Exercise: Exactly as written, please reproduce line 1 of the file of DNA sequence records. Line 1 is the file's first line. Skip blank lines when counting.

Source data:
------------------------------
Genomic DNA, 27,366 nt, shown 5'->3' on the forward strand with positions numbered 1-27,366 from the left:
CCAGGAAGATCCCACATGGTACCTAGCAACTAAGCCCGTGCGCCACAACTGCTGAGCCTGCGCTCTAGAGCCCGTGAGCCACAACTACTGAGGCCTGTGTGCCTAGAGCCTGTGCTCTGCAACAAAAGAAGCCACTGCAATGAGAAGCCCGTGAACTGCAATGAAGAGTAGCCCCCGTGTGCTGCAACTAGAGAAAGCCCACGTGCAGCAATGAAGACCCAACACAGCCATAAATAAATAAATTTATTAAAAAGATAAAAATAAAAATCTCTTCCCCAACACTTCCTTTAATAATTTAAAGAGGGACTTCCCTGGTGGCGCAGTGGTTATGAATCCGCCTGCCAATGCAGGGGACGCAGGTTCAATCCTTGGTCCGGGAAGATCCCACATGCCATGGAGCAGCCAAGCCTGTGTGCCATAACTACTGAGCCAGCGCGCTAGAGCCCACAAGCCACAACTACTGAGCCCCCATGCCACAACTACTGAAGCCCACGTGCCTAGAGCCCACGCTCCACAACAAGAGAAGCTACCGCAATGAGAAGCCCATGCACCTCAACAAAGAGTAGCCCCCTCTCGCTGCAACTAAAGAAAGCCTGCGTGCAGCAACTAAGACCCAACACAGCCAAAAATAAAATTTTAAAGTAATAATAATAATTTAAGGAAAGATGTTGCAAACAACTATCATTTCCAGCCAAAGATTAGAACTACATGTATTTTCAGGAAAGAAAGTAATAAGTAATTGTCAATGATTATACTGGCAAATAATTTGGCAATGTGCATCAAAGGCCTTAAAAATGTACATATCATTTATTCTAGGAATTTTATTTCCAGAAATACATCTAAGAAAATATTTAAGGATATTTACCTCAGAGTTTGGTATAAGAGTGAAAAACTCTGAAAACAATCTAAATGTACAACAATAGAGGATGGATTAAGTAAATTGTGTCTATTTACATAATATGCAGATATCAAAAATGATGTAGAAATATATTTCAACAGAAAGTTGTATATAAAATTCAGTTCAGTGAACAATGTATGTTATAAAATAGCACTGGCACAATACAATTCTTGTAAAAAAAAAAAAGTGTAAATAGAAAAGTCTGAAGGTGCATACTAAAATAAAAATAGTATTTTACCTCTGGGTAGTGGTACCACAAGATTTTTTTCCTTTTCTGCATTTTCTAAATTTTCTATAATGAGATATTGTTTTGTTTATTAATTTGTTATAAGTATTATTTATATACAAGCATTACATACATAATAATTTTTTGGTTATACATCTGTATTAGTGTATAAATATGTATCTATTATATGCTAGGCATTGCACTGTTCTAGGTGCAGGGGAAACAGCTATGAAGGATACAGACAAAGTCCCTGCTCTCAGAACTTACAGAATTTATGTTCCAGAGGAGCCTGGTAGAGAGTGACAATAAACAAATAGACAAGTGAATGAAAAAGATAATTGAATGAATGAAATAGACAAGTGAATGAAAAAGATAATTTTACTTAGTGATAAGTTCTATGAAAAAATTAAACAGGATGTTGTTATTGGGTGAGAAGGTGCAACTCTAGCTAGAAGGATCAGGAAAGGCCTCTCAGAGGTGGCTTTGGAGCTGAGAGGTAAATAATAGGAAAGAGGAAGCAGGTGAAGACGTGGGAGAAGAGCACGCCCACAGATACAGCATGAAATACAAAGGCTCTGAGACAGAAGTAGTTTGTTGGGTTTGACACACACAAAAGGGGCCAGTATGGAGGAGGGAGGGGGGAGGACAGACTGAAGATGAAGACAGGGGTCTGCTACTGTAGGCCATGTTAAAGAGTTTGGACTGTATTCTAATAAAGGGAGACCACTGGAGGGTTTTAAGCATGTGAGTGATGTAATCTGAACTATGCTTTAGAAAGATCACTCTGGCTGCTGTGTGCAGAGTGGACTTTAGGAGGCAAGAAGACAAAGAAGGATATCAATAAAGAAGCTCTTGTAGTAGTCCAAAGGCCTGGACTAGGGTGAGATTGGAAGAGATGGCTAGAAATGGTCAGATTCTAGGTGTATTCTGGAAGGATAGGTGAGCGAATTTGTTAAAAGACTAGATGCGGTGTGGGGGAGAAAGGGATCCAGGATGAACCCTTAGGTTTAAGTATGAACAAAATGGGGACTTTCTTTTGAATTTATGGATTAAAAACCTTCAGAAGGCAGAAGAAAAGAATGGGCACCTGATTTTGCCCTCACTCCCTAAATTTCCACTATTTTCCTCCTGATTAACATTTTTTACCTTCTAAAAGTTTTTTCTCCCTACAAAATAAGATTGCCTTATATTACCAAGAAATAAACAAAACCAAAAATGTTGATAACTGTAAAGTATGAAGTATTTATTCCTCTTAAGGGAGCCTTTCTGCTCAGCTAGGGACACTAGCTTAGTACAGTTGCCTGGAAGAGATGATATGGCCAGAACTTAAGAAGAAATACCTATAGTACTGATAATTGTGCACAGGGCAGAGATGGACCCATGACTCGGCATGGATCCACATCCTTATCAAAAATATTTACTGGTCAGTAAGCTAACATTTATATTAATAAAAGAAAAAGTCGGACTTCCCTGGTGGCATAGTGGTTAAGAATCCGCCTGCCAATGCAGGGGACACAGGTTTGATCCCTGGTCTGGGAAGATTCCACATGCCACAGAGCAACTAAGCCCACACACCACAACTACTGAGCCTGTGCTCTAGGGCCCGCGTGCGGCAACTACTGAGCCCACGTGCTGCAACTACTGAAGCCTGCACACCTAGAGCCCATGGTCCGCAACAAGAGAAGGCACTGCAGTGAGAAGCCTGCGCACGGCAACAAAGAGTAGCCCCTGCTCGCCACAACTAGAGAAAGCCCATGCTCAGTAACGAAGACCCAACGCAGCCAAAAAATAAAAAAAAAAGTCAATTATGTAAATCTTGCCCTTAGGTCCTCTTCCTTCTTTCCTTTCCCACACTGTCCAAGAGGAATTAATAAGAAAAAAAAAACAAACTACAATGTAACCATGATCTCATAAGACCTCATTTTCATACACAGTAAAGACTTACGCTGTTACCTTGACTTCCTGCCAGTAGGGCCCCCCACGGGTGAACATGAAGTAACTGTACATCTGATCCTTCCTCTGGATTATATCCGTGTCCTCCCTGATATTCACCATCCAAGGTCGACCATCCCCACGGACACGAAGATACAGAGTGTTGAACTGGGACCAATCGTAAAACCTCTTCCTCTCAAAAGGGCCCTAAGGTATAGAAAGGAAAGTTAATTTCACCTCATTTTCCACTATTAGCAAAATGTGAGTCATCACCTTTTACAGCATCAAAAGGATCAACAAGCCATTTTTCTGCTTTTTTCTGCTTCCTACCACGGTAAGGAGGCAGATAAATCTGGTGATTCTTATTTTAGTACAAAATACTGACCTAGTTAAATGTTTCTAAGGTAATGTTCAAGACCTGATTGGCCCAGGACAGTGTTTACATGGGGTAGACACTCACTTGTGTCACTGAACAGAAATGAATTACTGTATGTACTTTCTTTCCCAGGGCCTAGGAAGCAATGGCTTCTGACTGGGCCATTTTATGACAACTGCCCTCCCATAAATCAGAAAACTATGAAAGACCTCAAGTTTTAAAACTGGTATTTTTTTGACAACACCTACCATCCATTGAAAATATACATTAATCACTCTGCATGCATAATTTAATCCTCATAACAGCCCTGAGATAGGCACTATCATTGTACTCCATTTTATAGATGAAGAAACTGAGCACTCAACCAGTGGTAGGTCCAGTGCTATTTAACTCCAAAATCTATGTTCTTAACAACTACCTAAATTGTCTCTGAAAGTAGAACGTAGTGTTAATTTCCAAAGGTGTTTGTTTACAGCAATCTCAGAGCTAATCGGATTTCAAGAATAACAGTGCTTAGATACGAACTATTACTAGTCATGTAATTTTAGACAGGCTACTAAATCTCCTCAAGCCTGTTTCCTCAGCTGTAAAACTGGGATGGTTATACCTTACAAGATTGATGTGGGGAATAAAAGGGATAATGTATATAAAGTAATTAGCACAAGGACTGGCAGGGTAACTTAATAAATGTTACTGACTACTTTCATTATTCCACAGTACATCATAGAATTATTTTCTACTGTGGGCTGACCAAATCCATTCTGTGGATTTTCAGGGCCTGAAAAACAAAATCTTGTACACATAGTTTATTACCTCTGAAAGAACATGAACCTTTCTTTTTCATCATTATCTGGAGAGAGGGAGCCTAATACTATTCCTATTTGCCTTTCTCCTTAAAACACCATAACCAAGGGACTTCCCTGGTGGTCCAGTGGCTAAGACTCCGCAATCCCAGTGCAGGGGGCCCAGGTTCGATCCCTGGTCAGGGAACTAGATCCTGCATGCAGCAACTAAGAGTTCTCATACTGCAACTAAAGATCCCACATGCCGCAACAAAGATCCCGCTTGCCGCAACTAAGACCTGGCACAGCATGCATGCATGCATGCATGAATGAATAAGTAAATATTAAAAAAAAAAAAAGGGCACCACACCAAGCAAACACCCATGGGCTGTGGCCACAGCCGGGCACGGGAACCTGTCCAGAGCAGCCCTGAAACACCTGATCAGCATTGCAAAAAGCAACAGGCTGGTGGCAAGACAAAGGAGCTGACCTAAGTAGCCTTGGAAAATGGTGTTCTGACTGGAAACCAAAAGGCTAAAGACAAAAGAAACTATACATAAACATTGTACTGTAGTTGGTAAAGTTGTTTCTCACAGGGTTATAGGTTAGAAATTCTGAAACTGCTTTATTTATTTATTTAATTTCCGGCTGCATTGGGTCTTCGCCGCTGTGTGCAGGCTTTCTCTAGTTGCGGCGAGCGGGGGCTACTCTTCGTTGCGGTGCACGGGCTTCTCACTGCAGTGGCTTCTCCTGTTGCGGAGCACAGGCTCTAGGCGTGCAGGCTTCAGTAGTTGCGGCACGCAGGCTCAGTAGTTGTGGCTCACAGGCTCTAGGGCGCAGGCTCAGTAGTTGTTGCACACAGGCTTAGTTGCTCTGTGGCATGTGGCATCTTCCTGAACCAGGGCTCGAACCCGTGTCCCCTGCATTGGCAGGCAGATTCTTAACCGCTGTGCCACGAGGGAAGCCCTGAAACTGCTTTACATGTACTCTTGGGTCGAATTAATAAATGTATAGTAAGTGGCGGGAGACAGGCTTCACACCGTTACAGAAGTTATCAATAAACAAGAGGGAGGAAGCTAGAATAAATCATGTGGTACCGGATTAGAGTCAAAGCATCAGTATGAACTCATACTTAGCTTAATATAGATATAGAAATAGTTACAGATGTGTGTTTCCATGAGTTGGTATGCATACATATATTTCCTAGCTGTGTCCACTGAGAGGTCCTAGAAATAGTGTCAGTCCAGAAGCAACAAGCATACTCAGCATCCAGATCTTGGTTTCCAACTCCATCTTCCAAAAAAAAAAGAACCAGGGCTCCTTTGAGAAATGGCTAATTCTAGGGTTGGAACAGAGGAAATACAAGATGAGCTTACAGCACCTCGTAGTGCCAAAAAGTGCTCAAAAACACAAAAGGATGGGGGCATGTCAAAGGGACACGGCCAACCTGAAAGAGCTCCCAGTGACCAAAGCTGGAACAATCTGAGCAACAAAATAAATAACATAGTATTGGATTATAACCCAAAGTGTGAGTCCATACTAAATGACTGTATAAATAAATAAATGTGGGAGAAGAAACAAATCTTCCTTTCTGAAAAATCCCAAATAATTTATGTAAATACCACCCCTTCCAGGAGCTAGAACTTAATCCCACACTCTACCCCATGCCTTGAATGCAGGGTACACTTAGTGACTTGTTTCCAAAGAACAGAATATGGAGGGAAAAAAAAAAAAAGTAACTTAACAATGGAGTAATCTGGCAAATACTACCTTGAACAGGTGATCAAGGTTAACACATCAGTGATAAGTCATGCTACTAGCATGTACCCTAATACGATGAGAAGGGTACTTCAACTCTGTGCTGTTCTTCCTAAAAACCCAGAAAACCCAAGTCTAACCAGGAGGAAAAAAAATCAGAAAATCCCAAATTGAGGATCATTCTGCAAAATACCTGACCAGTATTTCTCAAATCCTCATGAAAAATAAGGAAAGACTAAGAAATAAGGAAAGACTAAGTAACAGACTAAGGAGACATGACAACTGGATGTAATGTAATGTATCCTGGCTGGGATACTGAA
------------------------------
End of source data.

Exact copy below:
Genomic DNA, 27,366 nt, shown 5'->3' on the forward strand with positions numbered 1-27,366 from the left: